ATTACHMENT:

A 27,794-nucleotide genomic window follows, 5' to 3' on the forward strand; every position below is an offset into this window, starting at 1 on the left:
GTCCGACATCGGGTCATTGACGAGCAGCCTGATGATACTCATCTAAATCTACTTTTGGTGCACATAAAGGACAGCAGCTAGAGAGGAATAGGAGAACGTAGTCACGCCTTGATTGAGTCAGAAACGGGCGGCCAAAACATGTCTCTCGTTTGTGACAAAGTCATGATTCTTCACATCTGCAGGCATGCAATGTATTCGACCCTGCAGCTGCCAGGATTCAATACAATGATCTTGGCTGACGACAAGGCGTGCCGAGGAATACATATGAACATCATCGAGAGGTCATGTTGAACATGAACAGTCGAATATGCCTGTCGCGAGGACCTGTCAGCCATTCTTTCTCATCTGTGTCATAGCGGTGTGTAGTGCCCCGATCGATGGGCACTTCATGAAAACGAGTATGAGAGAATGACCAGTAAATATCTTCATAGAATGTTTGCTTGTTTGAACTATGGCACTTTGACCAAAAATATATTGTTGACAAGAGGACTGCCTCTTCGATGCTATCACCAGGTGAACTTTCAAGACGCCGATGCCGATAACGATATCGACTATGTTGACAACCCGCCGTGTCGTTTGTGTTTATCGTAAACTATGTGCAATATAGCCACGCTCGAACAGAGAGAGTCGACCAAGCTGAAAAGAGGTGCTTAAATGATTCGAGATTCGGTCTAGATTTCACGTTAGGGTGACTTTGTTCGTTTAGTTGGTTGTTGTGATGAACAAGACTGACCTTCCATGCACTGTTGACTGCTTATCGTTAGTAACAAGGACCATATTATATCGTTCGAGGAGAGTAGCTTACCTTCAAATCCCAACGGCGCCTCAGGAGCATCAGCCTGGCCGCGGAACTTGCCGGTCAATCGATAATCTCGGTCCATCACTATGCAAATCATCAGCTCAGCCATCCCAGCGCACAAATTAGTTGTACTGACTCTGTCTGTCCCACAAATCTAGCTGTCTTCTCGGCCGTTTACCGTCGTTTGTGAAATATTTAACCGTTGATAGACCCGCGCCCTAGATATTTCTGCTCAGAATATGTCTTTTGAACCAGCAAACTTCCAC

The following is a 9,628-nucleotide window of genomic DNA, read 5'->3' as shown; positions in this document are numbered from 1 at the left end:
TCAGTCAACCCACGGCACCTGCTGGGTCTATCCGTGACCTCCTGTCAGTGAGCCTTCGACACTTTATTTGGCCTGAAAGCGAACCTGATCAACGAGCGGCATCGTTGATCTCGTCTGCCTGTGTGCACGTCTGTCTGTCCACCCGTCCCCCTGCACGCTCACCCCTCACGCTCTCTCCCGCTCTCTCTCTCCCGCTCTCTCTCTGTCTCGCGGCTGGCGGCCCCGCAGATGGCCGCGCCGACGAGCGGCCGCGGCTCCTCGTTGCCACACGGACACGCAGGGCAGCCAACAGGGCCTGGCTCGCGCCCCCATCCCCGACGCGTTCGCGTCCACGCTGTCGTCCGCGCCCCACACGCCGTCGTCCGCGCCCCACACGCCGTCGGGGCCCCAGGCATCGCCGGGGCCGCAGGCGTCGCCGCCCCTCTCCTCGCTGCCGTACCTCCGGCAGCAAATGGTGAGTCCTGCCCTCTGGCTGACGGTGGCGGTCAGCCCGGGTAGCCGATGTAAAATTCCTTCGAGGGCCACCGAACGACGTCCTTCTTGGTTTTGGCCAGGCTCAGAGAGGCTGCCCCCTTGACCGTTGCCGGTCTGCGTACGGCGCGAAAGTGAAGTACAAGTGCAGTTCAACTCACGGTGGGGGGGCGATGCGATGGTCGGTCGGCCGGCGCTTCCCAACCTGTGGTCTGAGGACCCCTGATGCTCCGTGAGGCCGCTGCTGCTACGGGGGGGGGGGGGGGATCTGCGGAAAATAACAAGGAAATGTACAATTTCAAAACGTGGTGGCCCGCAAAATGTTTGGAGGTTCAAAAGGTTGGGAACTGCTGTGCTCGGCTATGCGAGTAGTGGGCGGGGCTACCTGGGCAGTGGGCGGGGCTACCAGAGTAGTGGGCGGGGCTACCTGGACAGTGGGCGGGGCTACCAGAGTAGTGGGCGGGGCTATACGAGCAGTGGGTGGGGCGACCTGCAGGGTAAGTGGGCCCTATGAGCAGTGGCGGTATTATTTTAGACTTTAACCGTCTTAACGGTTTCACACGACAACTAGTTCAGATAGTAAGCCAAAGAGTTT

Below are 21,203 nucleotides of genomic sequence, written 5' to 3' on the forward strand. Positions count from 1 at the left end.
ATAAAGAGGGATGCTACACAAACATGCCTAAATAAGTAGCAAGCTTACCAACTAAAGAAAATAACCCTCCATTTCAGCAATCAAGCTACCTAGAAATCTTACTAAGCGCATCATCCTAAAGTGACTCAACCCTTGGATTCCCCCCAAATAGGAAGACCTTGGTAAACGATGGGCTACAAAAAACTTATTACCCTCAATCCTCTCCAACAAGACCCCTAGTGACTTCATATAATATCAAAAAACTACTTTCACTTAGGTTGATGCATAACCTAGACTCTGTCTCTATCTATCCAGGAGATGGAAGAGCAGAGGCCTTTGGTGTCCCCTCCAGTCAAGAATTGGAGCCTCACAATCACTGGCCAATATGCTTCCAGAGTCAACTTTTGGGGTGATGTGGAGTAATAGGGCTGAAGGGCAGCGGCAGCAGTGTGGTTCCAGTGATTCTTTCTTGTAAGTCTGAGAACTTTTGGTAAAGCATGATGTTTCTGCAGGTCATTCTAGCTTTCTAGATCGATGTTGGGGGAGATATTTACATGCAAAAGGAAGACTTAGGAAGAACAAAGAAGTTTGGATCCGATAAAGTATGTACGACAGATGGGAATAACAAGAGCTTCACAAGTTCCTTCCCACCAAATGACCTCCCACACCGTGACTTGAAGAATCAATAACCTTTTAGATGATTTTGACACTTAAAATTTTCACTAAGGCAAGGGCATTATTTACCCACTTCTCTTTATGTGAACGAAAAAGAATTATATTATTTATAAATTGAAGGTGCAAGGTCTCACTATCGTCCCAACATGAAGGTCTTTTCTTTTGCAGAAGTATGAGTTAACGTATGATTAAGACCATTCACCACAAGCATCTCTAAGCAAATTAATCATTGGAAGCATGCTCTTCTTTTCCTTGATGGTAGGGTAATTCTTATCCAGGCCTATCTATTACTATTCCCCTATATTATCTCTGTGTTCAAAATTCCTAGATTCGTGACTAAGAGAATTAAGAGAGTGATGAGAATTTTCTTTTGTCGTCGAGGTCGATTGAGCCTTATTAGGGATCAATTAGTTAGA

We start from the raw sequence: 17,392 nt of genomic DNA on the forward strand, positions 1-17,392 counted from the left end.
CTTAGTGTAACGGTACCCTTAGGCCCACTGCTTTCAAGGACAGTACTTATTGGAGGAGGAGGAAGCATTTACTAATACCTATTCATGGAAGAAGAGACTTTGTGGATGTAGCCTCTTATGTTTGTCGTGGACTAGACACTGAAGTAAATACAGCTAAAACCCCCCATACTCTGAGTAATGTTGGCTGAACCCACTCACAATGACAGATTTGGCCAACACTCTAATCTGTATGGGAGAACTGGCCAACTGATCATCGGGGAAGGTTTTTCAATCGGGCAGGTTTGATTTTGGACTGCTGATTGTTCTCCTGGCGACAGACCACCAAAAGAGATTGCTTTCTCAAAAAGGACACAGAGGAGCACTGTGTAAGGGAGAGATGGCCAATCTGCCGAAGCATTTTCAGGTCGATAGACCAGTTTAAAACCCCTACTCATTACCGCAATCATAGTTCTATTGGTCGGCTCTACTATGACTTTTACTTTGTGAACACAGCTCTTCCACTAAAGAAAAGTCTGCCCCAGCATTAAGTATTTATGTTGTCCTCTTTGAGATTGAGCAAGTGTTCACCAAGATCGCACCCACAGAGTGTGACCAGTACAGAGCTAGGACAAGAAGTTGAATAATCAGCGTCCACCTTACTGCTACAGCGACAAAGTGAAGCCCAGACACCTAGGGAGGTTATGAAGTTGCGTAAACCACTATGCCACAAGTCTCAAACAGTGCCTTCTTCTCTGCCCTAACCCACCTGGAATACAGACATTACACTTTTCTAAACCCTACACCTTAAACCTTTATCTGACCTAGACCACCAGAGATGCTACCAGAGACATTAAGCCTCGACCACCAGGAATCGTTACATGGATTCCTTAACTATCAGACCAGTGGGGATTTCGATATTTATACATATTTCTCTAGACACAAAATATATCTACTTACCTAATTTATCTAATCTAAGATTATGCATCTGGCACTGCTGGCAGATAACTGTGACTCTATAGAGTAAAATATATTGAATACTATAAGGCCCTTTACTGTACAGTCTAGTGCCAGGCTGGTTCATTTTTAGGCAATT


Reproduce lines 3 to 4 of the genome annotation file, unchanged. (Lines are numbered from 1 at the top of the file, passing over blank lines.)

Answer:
The following is a 9,628-nucleotide window of genomic DNA, read 5'->3' as shown; positions in this document are numbered from 1 at the left end:
TCAGTCAACCCACGGCACCTGCTGGGTCTATCCGTGACCTCCTGTCAGTGAGCCTTCGACACTTTATTTGGCCTGAAAGCGAACCTGATCAACGAGCGGCATCGTTGATCTCGTCTGCCTGTGTGCACGTCTGTCTGTCCACCCGTCCCCCTGCACGCTCACCCCTCACGCTCTCTCCCGCTCTCTCTCTCCCGCTCTCTCTCTGTCTCGCGGCTGGCGGCCCCGCAGATGGCCGCGCCGACGAGCGGCCGCGGCTCCTCGTTGCCACACGGACACGCAGGGCAGCCAACAGGGCCTGGCTCGCGCCCCCATCCCCGACGCGTTCGCGTCCACGCTGTCGTCCGCGCCCCACACGCCGTCGTCCGCGCCCCACACGCCGTCGGGGCCCCAGGCATCGCCGGGGCCGCAGGCGTCGCCGCCCCTCTCCTCGCTGCCGTACCTCCGGCAGCAAATGGTGAGTCCTGCCCTCTGGCTGACGGTGGCGGTCAGCCCGGGTAGCCGATGTAAAATTCCTTCGAGGGCCACCGAACGACGTCCTTCTTGGTTTTGGCCAGGCTCAGAGAGGCTGCCCCCTTGACCGTTGCCGGTCTGCGTACGGCGCGAAAGTGAAGTACAAGTGCAGTTCAACTCACGGTGGGGGGGCGATGCGATGGTCGGTCGGCCGGCGCTTCCCAACCTGTGGTCTGAGGACCCCTGATGCTCCGTGAGGCCGCTGCTGCTACGGGGGGGGGGGGGGGATCTGCGGAAAATAACAAGGAAATGTACAATTTCAAAACGTGGTGGCCCGCAAAATGTTTGGAGGTTCAAAAGGTTGGGAACTGCTGTGCTCGGCTATGCGAGTAGTGGGCGGGGCTACCTGGGCAGTGGGCGGGGCTACCAGAGTAGTGGGCGGGGCTACCTGGACAGTGGGCGGGGCTACCAGAGTAGTGGGCGGGGCTATACGAGCAGTGGGTGGGGCGACCTGCAGGGTAAGTGGGCCCTATGAGCAGTGGCGGTATTATTTTAGACTTTAACCGTCTTAACGGTTTCACACGACAACTAGTTCAGATAGTAAGCCAAAGAGTTT